Film / Theatre Reviews - Reviews

Mistress America


With Frances Ha and While We’re Young, Noah Baumbach had made a pretty convincing argument that the most recent act of his reasonably long career is the strongest. Both films tackled ideas of identity, maturity and creativity with a delicate hand and a great deal of profundity and it pleases me to say that his latest effort, his second of 2015, Mistress America sits comfortably alongside the calibre of his previous two efforts. The picture, Baumbach’s second with writer, star and all round charming presence Greta Gerwig, is at its heart a screwball dramedy about growing old, developing a personality and the end of this kind of magical mythologized New York of olde.

Tracy (Lola Kirke) is a college freshman trying to carve out an identity for herself. After several false starts, she reaches out to her soon-to-be stepsister, Brooke (Greta Gerwig), for some advice and support. An adventurous freespirit, Brooke walks Tracey through the ups and down of her life as she tries to achieve her dream of opening her own restaurant. What needs to be said outright is that Gerwig is impeccably played. She’s a barely functional whirlwind of a person who in lesser hands could have veered into Manic Pixie territory. But under Gerwig’s control, she’s an obnoxious, idiosyncratic, contradictory, self-absorbed and, at times, downright mean presence who is fundamentally tragic. She’s someone who spent every night “living life” and as such has no real skills, job prospects or future, yet is still desperately clutching at all the straws of her old life while the realities of escaping this cycle become more insurmountable. She may well be one of the year’s single most fascinating characters. That’s not to say that the rest of cast are twiddling their thumbs. Lola Kirke lends Tracey this almost sociopathic, tabula rasa sensibility, which bounces masterfully off of Gerwig’s ADHD riddled Brooke.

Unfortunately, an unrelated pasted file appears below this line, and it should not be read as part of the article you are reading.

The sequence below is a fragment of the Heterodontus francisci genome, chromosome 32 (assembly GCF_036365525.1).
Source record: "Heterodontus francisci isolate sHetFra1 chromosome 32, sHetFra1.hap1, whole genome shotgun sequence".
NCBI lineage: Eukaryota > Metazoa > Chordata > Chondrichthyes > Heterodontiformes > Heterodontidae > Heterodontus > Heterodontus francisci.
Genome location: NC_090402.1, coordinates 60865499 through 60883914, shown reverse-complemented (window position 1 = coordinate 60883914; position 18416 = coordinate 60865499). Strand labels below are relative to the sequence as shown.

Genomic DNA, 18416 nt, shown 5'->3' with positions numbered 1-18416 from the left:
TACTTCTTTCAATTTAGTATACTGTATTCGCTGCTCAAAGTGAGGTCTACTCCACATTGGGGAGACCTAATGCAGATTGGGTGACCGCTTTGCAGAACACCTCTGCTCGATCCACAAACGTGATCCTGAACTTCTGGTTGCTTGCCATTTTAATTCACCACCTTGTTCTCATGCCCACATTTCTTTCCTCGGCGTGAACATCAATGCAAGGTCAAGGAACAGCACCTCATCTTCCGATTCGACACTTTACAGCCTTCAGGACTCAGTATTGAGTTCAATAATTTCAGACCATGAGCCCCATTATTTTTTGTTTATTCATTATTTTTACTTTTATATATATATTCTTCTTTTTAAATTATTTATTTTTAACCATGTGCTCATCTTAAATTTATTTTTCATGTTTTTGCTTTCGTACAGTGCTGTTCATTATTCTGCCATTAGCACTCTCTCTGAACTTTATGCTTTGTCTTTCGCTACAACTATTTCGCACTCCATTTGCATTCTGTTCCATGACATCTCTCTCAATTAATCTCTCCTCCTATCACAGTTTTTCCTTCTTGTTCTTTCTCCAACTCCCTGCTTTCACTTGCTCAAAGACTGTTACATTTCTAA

Given a character like Brooke, the film fits rather snugly into a new niche that Baumbach is carving for himself. His most recent trio work as this kind of self-contained trilogy about maturity in the modern age. The previously defined signposts that would have guided us towards some kind of clarity have all since been torn down or rejected in exchange for this pseudo hippy-bohemian lifestyle that, while granting you some kind of freedom, mostly leaves you without any kind of map towards where you really want to go. One of the strengths of this film is the shifting of that focus away from twenty somethings towards an older group. Parents are divorced and meeting their newest partners on free dating websites which they would have shunned in the past. The hipsters who grew out of their youthful phases are massively unsatisfied hypocrites who cling to the former glories of owning an early Mother Love Bone EP as though it’s their own holy grail. No one can really let go of the past or forgive those who have wronged them. They’re all just children in outsized suits. Despite its darker undercurrents, Mistress America is fundamentally a celebration. It’s witty in the best way possible, exquisitely edited and zips along at a very welcome pace. Another great film from Baumbach/Gerwig duo which will leave you salivating for their next endeavor.  Will Murphy